the 150 page thing, and I believe that only one Senator from California
caught on.  Everybody else, whose job it was, was too lazy (talk about
a group which needs time clocks).  The AMA, for it's part, was not very
good on preemptive lobbying,. and when it found out the real scoop
after the fact, found that it had cried "wolf" so many times in the
past that doctors now ignored it.  For the doctor's parts, they were
their usual arrogant selves, figuring the government was not going to
do anything to them, so long as medicare patients weren't involved.
Most doctors still do not fathom what has happened-- do not believe it
when told, in fact.  Non-doctors who now do understand, are to be
blamed for figuring that if this causes problems for doctors, that's
just too bad--- doctors need to be taken down a peg anyway.  They never
stop to consider that one of the reasons they can't get time to talk to
their doctors is that the doctors increasingly are tired up with
foolish paperwork.  No man is an island.  Each man's professional
misfortune diminisheth me, for I am involved in business arrangements
with mankind.  Therefore, never send to know which profession the feds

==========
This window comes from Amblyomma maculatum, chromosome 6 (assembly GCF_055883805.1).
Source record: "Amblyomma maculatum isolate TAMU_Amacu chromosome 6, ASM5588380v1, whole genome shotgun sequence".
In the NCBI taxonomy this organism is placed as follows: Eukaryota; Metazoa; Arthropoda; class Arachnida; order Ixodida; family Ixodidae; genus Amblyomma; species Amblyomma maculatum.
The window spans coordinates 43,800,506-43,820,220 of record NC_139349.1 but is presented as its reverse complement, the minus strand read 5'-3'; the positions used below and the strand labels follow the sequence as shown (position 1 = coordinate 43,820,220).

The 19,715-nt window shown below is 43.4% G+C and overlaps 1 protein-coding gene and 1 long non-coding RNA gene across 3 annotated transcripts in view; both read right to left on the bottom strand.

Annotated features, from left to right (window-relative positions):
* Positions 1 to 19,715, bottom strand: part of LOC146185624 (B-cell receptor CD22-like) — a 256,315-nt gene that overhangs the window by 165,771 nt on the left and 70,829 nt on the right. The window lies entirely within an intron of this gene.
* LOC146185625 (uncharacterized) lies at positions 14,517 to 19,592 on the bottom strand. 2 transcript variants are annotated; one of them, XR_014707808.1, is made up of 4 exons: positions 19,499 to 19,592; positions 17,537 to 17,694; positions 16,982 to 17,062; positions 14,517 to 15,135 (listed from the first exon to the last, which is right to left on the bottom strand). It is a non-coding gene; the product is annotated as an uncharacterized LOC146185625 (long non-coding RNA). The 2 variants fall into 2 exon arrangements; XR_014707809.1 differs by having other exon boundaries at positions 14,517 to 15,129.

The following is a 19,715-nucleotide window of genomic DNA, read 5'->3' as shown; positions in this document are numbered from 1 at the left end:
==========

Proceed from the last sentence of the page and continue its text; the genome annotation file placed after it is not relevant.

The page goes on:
have screwed this week: ultimately, whichever it was, they have screwed

                                       John Donne

From: B. Harris)
Newsgroups: talk.politics.medicine,
Subject: Re: Medicare and Bret's Reality (was: Disappointed and confused--don't
Date: 27 May 1999 20:34:11 GMT

In <>
(Frank O'Donnell) writes:
>>with mankind.  Therefore, never send to know which profession the feds
>>have screwed this week: ultimately, whichever it was, they have screwed
>>                                       John Donne
>Steve, shouldn't that be thee?
> "If what you say is true, you may be right."- Jack Corboy

   Yes.  They have screwed thee.  Thou hast been screwed.  These forms
are the remainders of the old English familiar mode (analogous to the
German "Du") which is now gone.  Appropriate for the thought, in this
case.  Verily, verily I say unto thee, thou has been PERSONALLY